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Theology, History & Science
August 12 2004 By virtueonline "Plan for the worst; Pray for the best" - by Simon Vibert

Yes, this is a tension! And over the years, the Christian Church has swayed between over or under-realised eschatology as it has lived with the tension.

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August 12 2004 By virtueonline Principles of Bible Interpretation - by Rev. Charles F. Sutton, Jr.

The Bible needs to be interpreted according to “the big picture.” The parts only make their fullest sense in the light of the whole. The Bible also needs to be interpreted according to its own terms. One of the ba-sic questions about the Bible is “What is the Bible’s ultimate source?” Is it purely from the mind of hu-man beings, or is God the ultimate author? If we as Christians look to Jesus Christ, we need to see his atti-tude to the Scriptures.

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July 30 2004 By virtueonline The Historic Episcopate as the Guardian of Christian Unity - by Cheryl White

In addition to those who have attempted to justify the consecration of the first openly gay bishop, we now have among us those who are questioning if the office of bishop is really even necessary. (This new suggestion arises just as we anticipate the report of the Eames Commission this fall.) After all, the office represents an outdated hierarchy, or so a current argument suggests. So here is issued yet another call upon history and tradition to shed light on our present circumstance.

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July 20 2004 By virtueonline Why "Gay Marriage" Is Wrong - by Robert A. J. Gagnon

Second, and even more importantly, homosexual unions are not wrong primarily because of their disproportionately high incidence of promiscuity (especially among males) and breakups (especially among females). They are wrong because “gay marriage” is a contradiction in terms. As with consensual adult incest and polyamory, considerations of commitment and fidelity factor only after certain structural prerequisites are met.

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June 29 2004 By virtueonline VIRGINIA: Presbyterian Task force distorts unity/purity - by Robert Gagnon

The Report is available at

Readers will find the theological core of the report in its Part B, "Preliminary Affirmations About the Peace, Unity, and Purity of the Church" (pp. 2-5). It builds its case almost exclusively on an exegesis of the Epistle to the Ephesians.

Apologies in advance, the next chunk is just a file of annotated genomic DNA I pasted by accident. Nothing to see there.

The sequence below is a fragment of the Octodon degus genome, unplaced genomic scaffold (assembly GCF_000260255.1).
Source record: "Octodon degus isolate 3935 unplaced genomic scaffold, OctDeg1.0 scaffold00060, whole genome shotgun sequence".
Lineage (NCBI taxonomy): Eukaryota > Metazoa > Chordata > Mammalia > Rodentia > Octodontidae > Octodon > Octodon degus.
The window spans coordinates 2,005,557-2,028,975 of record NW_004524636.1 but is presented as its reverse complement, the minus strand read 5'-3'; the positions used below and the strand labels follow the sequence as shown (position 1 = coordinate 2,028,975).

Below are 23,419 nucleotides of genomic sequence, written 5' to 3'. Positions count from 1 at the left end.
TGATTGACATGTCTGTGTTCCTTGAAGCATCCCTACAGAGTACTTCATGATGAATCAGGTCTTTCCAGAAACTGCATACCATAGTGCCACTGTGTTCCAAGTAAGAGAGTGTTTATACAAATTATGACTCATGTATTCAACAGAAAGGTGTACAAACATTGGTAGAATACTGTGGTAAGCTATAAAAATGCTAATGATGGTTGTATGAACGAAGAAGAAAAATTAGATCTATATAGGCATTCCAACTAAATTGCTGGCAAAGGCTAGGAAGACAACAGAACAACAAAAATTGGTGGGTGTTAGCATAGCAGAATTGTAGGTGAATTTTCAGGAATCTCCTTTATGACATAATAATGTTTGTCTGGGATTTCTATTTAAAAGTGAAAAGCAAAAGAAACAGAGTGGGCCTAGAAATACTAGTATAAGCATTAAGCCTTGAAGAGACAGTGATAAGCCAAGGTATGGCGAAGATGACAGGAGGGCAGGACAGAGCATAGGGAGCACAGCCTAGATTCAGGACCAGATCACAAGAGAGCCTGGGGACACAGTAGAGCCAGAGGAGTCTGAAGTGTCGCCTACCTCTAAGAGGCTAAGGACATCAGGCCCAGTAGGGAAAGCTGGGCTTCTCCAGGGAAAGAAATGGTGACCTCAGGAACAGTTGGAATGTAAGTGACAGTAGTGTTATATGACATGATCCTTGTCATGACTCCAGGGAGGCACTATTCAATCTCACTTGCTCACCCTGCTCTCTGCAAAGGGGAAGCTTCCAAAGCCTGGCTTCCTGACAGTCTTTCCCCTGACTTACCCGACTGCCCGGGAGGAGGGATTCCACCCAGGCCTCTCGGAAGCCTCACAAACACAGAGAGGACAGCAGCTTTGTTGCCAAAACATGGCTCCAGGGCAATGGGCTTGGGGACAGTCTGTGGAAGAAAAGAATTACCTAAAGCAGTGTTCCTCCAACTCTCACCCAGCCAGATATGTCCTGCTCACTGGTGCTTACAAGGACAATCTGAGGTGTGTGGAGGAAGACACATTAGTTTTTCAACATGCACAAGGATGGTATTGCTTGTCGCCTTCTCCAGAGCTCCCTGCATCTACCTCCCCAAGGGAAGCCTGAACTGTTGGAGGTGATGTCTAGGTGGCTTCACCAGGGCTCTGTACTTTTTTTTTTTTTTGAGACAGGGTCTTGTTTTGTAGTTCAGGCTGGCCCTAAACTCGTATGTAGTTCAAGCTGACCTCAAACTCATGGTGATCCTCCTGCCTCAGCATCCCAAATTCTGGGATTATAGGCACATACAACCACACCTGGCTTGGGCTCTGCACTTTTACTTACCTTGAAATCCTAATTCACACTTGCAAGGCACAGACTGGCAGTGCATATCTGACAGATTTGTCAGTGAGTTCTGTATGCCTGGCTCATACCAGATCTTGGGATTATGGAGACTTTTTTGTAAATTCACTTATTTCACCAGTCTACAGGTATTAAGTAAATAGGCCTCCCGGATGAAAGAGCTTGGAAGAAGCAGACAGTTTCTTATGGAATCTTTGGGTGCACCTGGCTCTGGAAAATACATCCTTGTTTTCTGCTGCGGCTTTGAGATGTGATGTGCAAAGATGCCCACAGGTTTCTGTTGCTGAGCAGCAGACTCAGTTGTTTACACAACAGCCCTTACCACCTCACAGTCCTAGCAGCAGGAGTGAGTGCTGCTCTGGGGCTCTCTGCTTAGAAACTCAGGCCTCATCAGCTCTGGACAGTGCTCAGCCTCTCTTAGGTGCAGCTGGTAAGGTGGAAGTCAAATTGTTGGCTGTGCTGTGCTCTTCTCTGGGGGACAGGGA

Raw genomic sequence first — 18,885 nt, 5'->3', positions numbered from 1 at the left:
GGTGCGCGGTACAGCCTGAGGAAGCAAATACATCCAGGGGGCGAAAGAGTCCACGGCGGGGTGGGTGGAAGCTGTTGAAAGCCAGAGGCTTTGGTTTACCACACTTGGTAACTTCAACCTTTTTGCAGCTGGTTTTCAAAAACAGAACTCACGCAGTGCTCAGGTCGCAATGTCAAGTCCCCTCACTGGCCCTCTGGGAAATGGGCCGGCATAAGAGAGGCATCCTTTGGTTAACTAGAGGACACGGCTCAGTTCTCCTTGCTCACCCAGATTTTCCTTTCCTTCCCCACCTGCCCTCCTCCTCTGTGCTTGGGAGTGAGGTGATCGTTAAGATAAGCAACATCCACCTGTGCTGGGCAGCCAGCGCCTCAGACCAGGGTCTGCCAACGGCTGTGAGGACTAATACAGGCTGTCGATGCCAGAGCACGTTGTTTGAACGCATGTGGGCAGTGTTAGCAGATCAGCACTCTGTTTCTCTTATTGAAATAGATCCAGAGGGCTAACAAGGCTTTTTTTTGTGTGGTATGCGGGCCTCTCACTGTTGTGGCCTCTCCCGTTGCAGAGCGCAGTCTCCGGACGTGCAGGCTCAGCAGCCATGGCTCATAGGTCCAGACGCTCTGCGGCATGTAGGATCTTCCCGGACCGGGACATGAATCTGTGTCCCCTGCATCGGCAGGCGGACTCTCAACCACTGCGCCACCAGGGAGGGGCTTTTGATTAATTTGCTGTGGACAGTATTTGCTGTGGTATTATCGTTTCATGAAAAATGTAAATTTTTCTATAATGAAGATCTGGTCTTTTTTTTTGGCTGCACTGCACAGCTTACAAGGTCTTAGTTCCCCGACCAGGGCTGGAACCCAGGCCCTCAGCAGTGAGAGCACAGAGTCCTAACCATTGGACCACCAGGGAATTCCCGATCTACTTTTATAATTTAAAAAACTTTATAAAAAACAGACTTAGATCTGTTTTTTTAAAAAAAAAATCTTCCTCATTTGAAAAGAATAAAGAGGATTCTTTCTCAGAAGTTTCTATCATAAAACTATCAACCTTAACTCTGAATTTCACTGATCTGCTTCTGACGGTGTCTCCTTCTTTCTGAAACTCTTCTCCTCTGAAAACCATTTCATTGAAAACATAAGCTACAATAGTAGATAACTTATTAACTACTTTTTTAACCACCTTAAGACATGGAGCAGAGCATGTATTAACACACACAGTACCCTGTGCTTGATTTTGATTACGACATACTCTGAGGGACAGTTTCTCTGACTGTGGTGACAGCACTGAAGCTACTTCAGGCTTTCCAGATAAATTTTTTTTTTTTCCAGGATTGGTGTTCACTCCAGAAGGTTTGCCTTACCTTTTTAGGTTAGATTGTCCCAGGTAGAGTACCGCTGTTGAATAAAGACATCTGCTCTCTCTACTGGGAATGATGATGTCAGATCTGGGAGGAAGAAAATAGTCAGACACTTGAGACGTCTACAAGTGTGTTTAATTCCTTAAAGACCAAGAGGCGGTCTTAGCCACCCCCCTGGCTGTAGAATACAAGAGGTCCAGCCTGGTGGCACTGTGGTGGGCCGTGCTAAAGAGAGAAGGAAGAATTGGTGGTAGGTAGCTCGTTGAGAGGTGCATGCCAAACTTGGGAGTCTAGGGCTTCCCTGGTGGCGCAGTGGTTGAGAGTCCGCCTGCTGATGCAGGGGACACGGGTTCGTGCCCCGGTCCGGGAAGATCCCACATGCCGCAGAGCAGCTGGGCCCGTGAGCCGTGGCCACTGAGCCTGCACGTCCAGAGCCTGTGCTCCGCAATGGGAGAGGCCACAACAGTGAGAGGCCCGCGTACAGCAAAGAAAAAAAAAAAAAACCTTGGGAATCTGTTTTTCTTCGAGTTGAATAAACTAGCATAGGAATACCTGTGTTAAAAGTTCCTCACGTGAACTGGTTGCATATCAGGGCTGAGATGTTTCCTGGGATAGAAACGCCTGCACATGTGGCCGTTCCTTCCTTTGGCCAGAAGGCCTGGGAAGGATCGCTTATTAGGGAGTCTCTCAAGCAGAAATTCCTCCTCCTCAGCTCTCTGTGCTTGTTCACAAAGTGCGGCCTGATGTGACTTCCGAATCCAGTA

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June 21 2004 By virtueonline ACI: 'Communion & Discipline' submitted to Lambeth Commission

More recently, however, it has sought of necessity to place its theological resources at the
disposal of the wider Anglican Communion in its struggles with the vexed issue of
homosexuality and the varied responses to this within the Communion. In this difficult
time, which threatens (in the words of the Primates gathered at Lambeth last October) to
“tear the very fabric of our Communion”, it would have been an irresponsible form of

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June 15 2004 By virtueonline Different Gods - by Douglas Farrow

To his horror he could only regard it as heretical. ‘I therefore said to Fezer on 23 January, “We have different beliefs, different spirits, and a different God.”’ ‘That proved a bombshell. Wild tumult broke out. Fezer turned pale and was almost helpless, and some people … shouted, “Can Barth be serious?” Others … wanted to leave the place and others again wanted to throw Karl (Barth) out.

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June 14 2004 By virtueonline Newman's Treatment of Luther in the Lectures on Justification - by John C. Perry

This essay will show how Newman's hermeneutics were unfair to Luther's own point of view on justification. His citations of Luther's texts, partial and misleading, were standard for the Oxford movement from the time of Hurrell Froude. The position taken here is that Newman's treatment of Luther was more an intra-Anglican argument with the Evangelicals in his own church than an argument with Luther or the Lutherans.

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April 28 2004 By virtueonline Nicea and the "Invasion" of Bishops in Other Dioceses - by Dr. Robert J. Sanders

When one reads the acts of the Council of Nicea, several facts become readily apparent. First, it was understood that bishops belonged to the order of the Church. That is to say, all Christians were to be under the oversight of a bishop. Further, there was to be only one bishop in each diocese, or only one ruling bishop. Third, bishops were not to officiate in dioceses other than their own, except perhaps, by invitation.

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April 23 2004 By virtueonline The Death of Death in the Death of Christ - by Terence Kelshaw

The commentator had high praise for what is sometimes called the thinking man's church, the Episcopalians, because apparently we do not take the gospel story literally but rather as a set of spiritual insights to help us toward our becoming Christ.

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